JIMMY CARTER is to meet Leonid Brezhnev in Vienna in a month's time for their first summit, and the meeting comes none too soon. As no other event can, the summit will force the leaderships of the two countries - and on the American side, the public as well - to look beyond the particulars of Soviet American affairs and to ask what the broad sweep of the relationship is and ought to be. This is not to ignore that the event will be of consuming personal and political importance for both summiteers, each in his fashion. But what it is necessary to focus on this time around is the element that has been most overlooked in the separate American debates swirling around SALT, human rights and the other particulars: how the pieces fit together.

Mr. Carter, to be sure, has not been inattentive to this matter. Early on he offered the Soviets a summit and, with it, the chance to work out a comprehensive relationship. But the offer came encumbered with American initiatives on arms control and human rights that unsettled the Kremlin, and meanwhile the Soviets were making unsettling moves of their own in the Third World and in arms building, and so nothing happened. That reduced Mr. Carter simply to stating what he wanted his Soviet policy to be: competitive where necessary, cooperative where possible. It was, as a formula, perfectly satisfactory, but a formula stated by one side is no substitute for a relationship worked out by both. This is what has been missing in Soviet-American relations perhaps at least since Watergate laid President Nixon low.

To understand where we are now with the Russians, it is necessary to go back to what might be considered the four-part vision that emanated from Henry Kissinger at the time of the first Nixon-Brezhnev summit in 1972. It made sense then and it makes sense now.

1. Geopolitically, the key was a close American tie with the People's Republic of China. Here, by normalization, Mr. Carter has stayed on course.

2. Strategically, the key was to maintain a certain prospect of balance or equivalence by discreet applications of arms control and arms building. On this score, you have to say the jury - the Senate considering SALT II - is still out.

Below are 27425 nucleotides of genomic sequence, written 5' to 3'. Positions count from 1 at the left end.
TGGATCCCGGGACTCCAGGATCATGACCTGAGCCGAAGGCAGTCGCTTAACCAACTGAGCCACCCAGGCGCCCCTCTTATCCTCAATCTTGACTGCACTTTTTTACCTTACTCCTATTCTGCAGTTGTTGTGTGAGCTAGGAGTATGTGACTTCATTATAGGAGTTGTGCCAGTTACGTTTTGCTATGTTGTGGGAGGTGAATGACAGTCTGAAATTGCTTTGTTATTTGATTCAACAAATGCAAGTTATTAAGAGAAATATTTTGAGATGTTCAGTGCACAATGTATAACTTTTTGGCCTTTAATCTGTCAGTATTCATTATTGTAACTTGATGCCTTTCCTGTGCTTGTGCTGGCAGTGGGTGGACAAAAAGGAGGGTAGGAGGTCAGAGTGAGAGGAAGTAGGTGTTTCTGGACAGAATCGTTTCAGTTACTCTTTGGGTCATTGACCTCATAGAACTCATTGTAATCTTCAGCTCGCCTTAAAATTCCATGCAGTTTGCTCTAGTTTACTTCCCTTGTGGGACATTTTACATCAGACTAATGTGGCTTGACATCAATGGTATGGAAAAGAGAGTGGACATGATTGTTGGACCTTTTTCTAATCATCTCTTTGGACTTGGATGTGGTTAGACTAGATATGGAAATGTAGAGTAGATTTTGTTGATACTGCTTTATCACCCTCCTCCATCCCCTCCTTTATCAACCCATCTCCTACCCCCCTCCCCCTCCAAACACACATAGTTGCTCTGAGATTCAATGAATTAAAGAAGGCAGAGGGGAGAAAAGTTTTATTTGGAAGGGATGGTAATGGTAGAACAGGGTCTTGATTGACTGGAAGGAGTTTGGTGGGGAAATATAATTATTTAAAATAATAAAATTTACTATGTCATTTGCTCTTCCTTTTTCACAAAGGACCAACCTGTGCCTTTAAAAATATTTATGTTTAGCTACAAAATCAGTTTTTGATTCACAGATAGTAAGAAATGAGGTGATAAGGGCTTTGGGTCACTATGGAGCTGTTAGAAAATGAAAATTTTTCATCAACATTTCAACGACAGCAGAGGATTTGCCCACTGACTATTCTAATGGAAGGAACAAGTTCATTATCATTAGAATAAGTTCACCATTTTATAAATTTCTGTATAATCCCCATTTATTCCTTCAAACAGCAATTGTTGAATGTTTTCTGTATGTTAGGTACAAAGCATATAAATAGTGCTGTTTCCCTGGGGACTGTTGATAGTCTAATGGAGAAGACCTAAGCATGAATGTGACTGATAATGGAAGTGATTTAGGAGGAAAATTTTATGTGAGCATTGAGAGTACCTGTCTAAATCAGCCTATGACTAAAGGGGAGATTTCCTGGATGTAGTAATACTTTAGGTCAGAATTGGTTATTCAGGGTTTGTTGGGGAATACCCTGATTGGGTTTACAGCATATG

3. Diplomatically, the key was to seek agreement - not just on paper but in practice - on a code of conduct or rules on engagement to prevent the inevitable contests for influence in Third World areas from getting out of hand. The Nixon-Ford-Kissinger team did not do well here, and the Carter team has not done well either.

4. Politically, the key was to weave a web of Soviet-American interests through trade, exchanges cooperative projects, etc., so as to give both sides a strong stake in responsible conduct in crisis times.This web did not get well woven in the earlier period, and in Jimmy Carter's term it has come almost completely undone.

Merely to offer this analysis is to suggest the thinness and poverty of current Soviet-American relations and their inadequacy when measured against the expectations, or goals, set at the beginning of the decade. One does not want to overdramatize the situation, but it is unhealthy and even potentially dangerous to have relations in this condition. To make this analysis is also to indicate the rough agenda for the Carter-Brezhnev summit: strategic questions, diplomacy in Third World areas, rebuilding or building a web of inter-locking interests.

Conspicuously missing from this list is the special emphasis Jimmy Carter has placed on what he chooses to call human rights and what the Kremlin not unreasonably regards - when the matter is pushed too hard too publicly - as unacceptable intrusion into its internal affairs. With Soviet cooperation, Mr. Carter can, at the summit, make some valuable if modest progress toward a more stable relationship with the country that it is most important for the United States to deal with sensibly. Or he can conduct a crusade.